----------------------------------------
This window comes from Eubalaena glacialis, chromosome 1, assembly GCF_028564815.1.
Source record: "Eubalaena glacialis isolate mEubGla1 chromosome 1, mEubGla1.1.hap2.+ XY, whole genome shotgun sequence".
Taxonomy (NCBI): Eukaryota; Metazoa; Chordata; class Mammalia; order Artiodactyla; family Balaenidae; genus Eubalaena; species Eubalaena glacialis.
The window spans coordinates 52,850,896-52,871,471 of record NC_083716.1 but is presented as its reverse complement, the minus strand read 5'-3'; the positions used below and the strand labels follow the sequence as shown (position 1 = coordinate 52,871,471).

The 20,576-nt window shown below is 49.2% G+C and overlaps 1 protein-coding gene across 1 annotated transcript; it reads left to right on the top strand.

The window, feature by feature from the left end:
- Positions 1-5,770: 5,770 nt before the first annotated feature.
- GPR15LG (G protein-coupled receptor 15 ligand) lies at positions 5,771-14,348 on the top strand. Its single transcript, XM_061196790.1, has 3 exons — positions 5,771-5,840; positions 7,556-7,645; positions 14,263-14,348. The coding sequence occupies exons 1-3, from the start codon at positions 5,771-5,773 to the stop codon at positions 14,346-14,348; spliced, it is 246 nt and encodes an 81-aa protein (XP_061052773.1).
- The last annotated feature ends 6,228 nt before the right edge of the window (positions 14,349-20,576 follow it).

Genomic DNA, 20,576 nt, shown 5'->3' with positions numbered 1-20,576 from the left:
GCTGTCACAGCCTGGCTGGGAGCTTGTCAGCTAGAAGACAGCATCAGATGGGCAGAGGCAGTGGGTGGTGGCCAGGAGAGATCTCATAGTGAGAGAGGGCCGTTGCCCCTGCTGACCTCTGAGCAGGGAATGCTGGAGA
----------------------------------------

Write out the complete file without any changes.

This window comes from Eubalaena glacialis, chromosome 1, assembly GCF_028564815.1.
Source record: "Eubalaena glacialis isolate mEubGla1 chromosome 1, mEubGla1.1.hap2.+ XY, whole genome shotgun sequence".
Taxonomy (NCBI): Eukaryota; Metazoa; Chordata; class Mammalia; order Artiodactyla; family Balaenidae; genus Eubalaena; species Eubalaena glacialis.
The window spans coordinates 52,850,896-52,871,471 of record NC_083716.1 but is presented as its reverse complement, the minus strand read 5'-3'; the positions used below and the strand labels follow the sequence as shown (position 1 = coordinate 52,871,471).

The 20,576-nt window shown below is 49.2% G+C and overlaps 1 protein-coding gene across 1 annotated transcript; it reads left to right on the top strand.

The window, feature by feature from the left end:
- Positions 1-5,770: 5,770 nt before the first annotated feature.
- GPR15LG (G protein-coupled receptor 15 ligand) lies at positions 5,771-14,348 on the top strand. Its single transcript, XM_061196790.1, has 3 exons — positions 5,771-5,840; positions 7,556-7,645; positions 14,263-14,348. The coding sequence occupies exons 1-3, from the start codon at positions 5,771-5,773 to the stop codon at positions 14,346-14,348; spliced, it is 246 nt and encodes an 81-aa protein (XP_061052773.1).
- The last annotated feature ends 6,228 nt before the right edge of the window (positions 14,349-20,576 follow it).

Genomic DNA, 20,576 nt, shown 5'->3' with positions numbered 1-20,576 from the left:
GCTGTCACAGCCTGGCTGGGAGCTTGTCAGCTAGAAGACAGCATCAGATGGGCAGAGGCAGTGGGTGGTGGCCAGGAGAGATCTCATAGTGAGAGAGGGCCGTTGCCCCTGCTGACCTCTGAGCAGGGAATGCTGGAGA